Sunday, February 1, 2009
Football-ex wins Super Bowl ring
Steelers long-snapper Jared Retkofsky ‘ 07 won a Super Bowl ring tonight after Pittsburgh beat the Arizona Cardinals in Super Bowl XLIII.
What’s more amazing is how he got there.
Twelve weeks ago, Retkofsky was loading furniture into the back of a truck for Bonilla Moving Company in Fort Worth, making $12 an hour.
"The last week I was there, I got a raise to $15," Retkofsky said by telephone last week from Tampa, Fla.
A three-year letterman (2004-06) as a defensive lineman and special teamer for the Frogs, Retkovsky was signed as a free agent in 2007 by Pittsburgh but never made the squad. In fact, he’d been cut by the Steelers twice in 15 months. The Seahawks cut him too, and Chiefs never returned a phone call after talk of an audition.
Money was so scarce that Retkofsky was going to skip a tryout with the Bills in September rather than pay for a flight to Buffalo until his agent, Chicago-based Ken Sarnoff, picked up the tab. When that chance never materialized, Retkofsky began to think seriously about Plan B and the rest of his life.
He and his wife had separated, and in the current economy the job market had shriveled. So Retkofsky started applying to the fire and police academies around Tarrant County and took the job moving furniture.
"My bills just started piling up and I had to take care of myself, so I was willing to do anything," said Retkofsky, who had 34 tackles, including 4.5 sacks, in his Horned Frog career. At one time, he held the TCU weight room record in the broad jump (10-1) for defensive linemen.
Vince Bonilla, owner of the moving company that employed Retkofsky for four months, remembered him bringing that attitude to work every day. He allowed Retkofsky occasional days off to attend tryouts, and he used the words "humble" and "clean-cut" to describe the guy who wore No. 61 tonight for the Steelers.
"This couldn't happen to a better person," Bonilla said. "He was an inspiration to a lot of people here who were thrilled when he got the call."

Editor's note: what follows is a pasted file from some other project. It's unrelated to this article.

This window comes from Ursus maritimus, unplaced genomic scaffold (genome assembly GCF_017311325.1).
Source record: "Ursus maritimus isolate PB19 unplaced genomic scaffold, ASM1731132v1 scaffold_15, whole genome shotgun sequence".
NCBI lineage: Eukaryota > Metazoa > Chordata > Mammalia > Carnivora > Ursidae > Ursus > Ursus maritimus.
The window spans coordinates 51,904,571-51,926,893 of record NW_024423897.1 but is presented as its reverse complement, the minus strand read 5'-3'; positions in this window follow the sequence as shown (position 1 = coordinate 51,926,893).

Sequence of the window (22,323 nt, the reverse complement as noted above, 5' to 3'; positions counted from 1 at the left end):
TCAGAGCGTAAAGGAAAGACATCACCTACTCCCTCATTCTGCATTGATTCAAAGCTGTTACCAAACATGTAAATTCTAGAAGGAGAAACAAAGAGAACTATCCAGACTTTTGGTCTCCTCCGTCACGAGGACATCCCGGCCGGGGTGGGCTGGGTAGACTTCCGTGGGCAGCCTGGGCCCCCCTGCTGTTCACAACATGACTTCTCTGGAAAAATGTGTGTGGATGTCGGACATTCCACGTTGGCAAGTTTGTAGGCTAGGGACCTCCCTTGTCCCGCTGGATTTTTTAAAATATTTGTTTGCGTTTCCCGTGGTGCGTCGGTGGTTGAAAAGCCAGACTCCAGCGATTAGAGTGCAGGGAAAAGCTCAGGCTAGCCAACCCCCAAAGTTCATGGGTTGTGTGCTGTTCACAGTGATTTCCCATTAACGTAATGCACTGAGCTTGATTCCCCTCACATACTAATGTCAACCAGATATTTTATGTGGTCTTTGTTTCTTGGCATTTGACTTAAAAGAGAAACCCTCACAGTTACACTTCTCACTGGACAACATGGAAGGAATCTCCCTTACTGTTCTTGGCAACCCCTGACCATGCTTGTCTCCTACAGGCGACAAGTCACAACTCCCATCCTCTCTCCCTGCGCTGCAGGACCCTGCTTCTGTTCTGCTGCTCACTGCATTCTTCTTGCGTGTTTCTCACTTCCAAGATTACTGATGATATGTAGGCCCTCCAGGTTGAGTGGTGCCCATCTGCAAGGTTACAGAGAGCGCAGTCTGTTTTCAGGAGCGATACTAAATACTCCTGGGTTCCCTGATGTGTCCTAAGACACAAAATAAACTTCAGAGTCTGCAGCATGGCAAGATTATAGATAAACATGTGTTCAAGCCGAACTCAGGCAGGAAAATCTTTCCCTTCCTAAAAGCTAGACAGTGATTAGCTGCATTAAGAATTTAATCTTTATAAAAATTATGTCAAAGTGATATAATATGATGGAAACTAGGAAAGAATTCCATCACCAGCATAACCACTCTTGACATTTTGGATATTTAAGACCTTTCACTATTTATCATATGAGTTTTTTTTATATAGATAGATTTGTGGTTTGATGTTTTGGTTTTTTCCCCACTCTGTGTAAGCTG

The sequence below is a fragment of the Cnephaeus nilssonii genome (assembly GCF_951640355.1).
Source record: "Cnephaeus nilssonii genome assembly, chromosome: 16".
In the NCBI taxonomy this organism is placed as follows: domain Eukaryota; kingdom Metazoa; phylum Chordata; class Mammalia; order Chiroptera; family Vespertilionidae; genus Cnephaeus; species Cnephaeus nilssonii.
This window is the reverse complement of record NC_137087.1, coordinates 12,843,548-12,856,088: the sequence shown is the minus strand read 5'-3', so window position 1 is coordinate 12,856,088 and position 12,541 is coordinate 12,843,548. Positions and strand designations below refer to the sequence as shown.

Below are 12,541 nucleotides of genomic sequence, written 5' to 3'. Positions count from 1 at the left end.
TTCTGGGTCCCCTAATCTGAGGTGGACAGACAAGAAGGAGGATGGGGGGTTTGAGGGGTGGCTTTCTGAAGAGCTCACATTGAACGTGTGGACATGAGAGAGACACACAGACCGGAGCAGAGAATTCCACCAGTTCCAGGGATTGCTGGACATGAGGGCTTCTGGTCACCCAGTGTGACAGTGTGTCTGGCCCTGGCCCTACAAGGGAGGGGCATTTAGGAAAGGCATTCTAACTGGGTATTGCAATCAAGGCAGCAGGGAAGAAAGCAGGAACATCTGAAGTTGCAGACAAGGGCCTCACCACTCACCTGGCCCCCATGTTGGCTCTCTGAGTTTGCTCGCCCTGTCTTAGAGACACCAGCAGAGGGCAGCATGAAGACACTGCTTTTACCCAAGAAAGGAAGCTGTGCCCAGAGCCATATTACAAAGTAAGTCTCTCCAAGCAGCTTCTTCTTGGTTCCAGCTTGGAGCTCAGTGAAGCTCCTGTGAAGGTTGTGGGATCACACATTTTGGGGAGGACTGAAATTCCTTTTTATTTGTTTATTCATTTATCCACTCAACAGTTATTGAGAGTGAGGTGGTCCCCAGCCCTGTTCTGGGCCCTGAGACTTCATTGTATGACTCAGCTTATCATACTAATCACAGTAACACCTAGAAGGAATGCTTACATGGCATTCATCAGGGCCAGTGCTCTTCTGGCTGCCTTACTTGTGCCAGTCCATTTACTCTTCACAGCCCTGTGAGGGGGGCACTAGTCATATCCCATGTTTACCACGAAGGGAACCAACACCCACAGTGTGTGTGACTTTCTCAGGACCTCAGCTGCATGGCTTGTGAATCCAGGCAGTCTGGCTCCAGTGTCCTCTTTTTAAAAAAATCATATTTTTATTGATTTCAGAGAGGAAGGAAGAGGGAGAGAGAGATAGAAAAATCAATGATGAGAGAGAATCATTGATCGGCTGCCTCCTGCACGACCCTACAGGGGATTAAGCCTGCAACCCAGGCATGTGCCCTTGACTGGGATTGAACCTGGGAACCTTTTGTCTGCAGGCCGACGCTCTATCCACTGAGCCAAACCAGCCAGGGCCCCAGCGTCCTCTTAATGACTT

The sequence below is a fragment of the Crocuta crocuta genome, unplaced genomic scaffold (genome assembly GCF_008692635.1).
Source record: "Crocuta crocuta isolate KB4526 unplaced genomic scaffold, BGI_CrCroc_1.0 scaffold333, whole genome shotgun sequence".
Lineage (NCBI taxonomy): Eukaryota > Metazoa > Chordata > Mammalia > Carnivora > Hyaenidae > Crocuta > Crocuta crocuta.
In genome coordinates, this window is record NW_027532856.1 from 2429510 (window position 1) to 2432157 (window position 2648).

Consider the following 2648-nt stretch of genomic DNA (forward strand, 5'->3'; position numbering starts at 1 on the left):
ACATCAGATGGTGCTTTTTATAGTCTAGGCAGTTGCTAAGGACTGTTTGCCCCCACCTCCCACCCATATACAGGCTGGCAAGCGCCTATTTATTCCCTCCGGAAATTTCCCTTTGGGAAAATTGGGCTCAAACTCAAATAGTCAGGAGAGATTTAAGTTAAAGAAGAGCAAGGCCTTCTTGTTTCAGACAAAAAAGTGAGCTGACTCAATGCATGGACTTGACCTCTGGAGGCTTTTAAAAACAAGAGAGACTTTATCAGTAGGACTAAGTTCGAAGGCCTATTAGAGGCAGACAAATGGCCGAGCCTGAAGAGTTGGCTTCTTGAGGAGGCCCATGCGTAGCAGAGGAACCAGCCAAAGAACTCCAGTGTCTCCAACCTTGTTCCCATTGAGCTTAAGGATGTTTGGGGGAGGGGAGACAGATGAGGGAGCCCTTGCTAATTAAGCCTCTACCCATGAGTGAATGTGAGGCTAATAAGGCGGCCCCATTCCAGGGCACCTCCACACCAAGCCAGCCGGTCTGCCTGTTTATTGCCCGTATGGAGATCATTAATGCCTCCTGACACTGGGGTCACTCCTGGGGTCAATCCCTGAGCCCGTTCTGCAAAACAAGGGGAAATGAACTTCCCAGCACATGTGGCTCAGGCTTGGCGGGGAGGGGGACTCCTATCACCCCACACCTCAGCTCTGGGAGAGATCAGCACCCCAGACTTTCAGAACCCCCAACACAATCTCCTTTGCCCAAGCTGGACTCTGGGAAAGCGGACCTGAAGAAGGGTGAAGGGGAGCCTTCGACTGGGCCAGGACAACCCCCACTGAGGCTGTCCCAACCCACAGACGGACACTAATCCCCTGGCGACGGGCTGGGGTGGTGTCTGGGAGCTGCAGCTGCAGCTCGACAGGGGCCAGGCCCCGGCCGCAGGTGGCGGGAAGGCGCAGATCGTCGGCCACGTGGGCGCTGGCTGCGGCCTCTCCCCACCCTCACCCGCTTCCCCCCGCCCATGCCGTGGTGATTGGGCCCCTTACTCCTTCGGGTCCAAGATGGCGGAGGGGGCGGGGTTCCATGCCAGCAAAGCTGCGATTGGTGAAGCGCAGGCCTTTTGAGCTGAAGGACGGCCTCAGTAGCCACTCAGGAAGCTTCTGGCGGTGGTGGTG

Everything changed on Oct. 26. His phone first rang that afternoon when he was shopping at Wal-Mart. His dad, Eric Dennis, called to see if he had seen Steelers long-snapper Greg Warren being carted off the field with a season-ending knee injury. Warren, with whom Retkofsky had become friends during his two training-camp stints, followed up on the phone hours later with some friendly advice.
"Greg called me and said, 'Hey, man, I'm done for the year, so you need to get in touch with your agent and get to Pittsburgh as soon as possible,' " Retkofsky recalled.
By the end of the night, Steelers special teams coach Bob Ligashesky had sent text messages to Retkofsky. By Monday afternoon he was on a flight to Pittsburgh for a tryout with three other long-snappers. That moment, Retkofsky's life began to change.
The Steelers always liked Retkofsky, a defensive end at TCU who learned to long-snap as a freshman. But Warren had signed a three-year, $2.3 million contract last off-season, and no team carries two long-snappers.
"Honestly, I was at the point in my life where I didn't know what I was going to do or what would happen next," Retkofsky said. "I told myself I was not going to be that guy who floats around for four or five years trying to make an NFL team.
"If you asked me 11 or 12 weeks ago if I would be snapping in the Super Bowl, I would've said, 'No chance.' It's surreal."
There have been times when the pressure forces doubt to creep into Retkofsky's mind. "Last week before the (AFC title) game, I was a nervous wreck," he said. "I was thinking, 'What if I screw up and I cost these guys a chance to go to the Super Bowl?' "
Now, not only has his team gotten there, it’s won the franchise’s sixth title. However, it might Retkovsky’s last game for the Steelers. If he is released when Warren returns, he will have made about $200,000 and an impression on any NFL team looking for a long-snapper with Super Bowl experience.
"Regardless of whether I snap again for the Steelers, I've had an OK run," Retkofsky said. "If this is my last game, I get to say I got to play in a Super Bowl. Considering everything, that's so emotional for me to say."
A moving story indeed.